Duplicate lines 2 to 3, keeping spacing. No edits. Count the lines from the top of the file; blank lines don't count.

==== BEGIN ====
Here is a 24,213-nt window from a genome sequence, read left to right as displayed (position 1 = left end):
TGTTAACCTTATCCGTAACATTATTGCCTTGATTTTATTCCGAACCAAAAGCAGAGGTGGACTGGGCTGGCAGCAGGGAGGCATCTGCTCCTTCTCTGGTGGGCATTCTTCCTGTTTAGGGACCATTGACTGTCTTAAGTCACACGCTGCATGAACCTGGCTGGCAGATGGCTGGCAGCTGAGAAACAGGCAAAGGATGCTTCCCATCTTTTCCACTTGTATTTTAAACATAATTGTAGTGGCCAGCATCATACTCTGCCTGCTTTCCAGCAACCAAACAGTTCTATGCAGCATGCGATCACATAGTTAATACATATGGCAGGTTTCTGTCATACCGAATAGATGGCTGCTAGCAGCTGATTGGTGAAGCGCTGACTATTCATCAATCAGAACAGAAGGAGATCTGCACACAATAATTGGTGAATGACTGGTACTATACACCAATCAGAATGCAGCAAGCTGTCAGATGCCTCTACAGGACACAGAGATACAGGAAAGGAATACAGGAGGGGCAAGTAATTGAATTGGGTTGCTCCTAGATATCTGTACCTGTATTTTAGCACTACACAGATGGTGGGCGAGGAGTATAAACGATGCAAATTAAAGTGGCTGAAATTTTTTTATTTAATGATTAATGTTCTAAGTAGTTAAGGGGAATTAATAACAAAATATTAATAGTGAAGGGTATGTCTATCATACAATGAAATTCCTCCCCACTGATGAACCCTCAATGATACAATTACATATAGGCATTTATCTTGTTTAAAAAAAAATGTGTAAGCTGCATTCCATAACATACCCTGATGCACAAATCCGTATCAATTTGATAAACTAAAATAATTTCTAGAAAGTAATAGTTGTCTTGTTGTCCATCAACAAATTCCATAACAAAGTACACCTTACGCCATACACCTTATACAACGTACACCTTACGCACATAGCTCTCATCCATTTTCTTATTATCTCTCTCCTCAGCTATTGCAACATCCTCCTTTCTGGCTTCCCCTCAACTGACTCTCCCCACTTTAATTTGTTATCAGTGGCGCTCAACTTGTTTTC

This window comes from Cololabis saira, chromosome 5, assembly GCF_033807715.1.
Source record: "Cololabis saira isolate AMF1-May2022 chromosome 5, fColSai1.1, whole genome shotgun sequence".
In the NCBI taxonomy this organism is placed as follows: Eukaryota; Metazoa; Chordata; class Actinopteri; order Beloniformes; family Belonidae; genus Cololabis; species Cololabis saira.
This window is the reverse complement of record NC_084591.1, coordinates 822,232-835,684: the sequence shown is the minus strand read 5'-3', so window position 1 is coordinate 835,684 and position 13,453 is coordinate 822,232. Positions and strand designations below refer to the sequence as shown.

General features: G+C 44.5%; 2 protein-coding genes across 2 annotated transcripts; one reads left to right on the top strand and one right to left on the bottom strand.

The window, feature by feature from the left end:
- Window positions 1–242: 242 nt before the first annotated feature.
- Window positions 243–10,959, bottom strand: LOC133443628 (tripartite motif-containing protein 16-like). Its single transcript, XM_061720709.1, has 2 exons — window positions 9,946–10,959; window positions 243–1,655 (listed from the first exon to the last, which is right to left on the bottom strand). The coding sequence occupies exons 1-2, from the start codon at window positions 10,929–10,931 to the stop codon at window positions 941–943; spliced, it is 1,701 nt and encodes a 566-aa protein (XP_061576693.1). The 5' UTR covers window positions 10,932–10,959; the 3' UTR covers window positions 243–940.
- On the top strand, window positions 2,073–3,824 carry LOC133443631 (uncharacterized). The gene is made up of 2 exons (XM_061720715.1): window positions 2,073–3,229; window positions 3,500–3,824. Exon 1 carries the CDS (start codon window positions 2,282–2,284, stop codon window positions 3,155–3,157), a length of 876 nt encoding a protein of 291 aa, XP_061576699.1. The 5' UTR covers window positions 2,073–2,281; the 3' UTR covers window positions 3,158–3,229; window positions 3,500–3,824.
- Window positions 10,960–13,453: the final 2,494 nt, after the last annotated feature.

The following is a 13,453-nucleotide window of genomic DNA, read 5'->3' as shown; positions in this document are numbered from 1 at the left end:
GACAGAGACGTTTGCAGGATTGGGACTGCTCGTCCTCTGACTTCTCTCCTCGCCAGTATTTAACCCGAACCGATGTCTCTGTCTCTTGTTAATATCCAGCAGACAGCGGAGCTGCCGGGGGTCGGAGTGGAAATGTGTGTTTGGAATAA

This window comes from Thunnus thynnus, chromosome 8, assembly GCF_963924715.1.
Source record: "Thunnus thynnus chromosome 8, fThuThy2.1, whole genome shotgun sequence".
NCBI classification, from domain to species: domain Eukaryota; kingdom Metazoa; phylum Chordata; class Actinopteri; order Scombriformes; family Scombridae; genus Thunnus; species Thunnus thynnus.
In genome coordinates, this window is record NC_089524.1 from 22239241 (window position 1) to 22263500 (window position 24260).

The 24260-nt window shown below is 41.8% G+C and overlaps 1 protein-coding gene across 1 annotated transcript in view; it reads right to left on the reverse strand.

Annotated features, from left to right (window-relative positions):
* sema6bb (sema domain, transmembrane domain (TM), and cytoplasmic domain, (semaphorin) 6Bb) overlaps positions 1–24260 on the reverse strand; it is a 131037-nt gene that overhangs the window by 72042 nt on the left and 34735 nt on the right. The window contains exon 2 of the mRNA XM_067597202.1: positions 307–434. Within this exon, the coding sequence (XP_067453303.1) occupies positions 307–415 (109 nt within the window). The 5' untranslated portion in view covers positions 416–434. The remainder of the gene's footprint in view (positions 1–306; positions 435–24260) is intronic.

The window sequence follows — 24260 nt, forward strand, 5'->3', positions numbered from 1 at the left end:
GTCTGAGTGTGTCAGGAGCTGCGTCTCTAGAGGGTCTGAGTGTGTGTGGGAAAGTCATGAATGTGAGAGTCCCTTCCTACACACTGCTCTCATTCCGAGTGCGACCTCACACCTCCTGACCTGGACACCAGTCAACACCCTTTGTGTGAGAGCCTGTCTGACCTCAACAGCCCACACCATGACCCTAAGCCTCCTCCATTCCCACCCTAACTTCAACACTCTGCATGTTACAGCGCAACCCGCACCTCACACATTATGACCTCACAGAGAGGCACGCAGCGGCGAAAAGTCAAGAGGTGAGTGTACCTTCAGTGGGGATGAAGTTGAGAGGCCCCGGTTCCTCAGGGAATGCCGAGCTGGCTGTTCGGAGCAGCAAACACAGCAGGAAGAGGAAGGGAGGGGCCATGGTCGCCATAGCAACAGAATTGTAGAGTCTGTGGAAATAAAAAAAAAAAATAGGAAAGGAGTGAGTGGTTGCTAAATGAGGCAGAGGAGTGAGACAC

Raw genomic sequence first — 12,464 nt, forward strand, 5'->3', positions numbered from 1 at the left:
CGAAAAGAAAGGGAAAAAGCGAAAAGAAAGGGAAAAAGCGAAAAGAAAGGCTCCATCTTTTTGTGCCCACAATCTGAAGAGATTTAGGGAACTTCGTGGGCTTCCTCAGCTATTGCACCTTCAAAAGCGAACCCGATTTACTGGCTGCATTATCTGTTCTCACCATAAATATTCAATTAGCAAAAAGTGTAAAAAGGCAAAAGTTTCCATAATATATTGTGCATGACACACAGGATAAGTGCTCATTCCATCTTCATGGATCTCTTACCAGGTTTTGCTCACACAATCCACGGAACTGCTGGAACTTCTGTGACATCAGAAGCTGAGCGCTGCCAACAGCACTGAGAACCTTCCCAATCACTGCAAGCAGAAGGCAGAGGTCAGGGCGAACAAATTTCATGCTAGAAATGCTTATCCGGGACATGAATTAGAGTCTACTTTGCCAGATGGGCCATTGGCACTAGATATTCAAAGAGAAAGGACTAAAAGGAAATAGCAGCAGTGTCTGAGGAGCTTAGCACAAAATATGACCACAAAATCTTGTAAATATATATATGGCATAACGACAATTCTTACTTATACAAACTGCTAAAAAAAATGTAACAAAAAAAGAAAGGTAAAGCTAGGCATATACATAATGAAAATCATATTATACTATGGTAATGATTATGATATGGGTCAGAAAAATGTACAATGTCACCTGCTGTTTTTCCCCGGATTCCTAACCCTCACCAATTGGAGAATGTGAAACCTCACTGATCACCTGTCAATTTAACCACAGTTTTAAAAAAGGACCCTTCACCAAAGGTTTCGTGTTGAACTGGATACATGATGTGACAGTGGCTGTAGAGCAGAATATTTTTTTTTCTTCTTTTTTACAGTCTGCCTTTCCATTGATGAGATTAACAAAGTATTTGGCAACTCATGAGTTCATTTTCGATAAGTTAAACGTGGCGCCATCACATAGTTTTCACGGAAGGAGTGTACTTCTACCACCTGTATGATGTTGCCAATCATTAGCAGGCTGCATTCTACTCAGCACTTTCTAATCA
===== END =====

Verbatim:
TGTTAACCTTATCCGTAACATTATTGCCTTGATTTTATTCCGAACCAAAAGCAGAGGTGGACTGGGCTGGCAGCAGGGAGGCATCTGCTCCTTCTCTGGTGGGCATTCTTCCTGTTTAGGGACCATTGACTGTCTTAAGTCACACGCTGCATGAACCTGGCTGGCAGATGGCTGGCAGCTGAGAAACAGGCAAAGGATGCTTCCCATCTTTTCCACTTGTATTTTAAACATAATTGTAGTGGCCAGCATCATACTCTGCCTGCTTTCCAGCAACCAAACAGTTCTATGCAGCATGCGATCACATAGTTAATACATATGGCAGGTTTCTGTCATACCGAATAGATGGCTGCTAGCAGCTGATTGGTGAAGCGCTGACTATTCATCAATCAGAACAGAAGGAGATCTGCACACAATAATTGGTGAATGACTGGTACTATACACCAATCAGAATGCAGCAAGCTGTCAGATGCCTCTACAGGACACAGAGATACAGGAAAGGAATACAGGAGGGGCAAGTAATTGAATTGGGTTGCTCCTAGATATCTGTACCTGTATTTTAGCACTACACAGATGGTGGGCGAGGAGTATAAACGATGCAAATTAAAGTGGCTGAAATTTTTTTATTTAATGATTAATGTTCTAAGTAGTTAAGGGGAATTAATAACAAAATATTAATAGTGAAGGGTATGTCTATCATACAATGAAATTCCTCCCCACTGATGAACCCTCAATGATACAATTACATATAGGCATTTATCTTGTTTAAAAAAAAATGTGTAAGCTGCATTCCATAACATACCCTGATGCACAAATCCGTATCAATTTGATAAACTAAAATAATTTCTAGAAAGTAATAGTTGTCTTGTTGTCCATCAACAAATTCCATAACAAAGTACACCTTACGCCATACACCTTATACAACGTACACCTTACGCACATAGCTCTCATCCATTTTCTTATTATCTCTCTCCTCAGCTATTGCAACATCCTCCTTTCTGGCTTCCCCTCAACTGACTCTCCCCACTTTAATTTGTTATCAGTGGCGCTCAACTTGTTTTC

This window comes from Cololabis saira, chromosome 5, assembly GCF_033807715.1.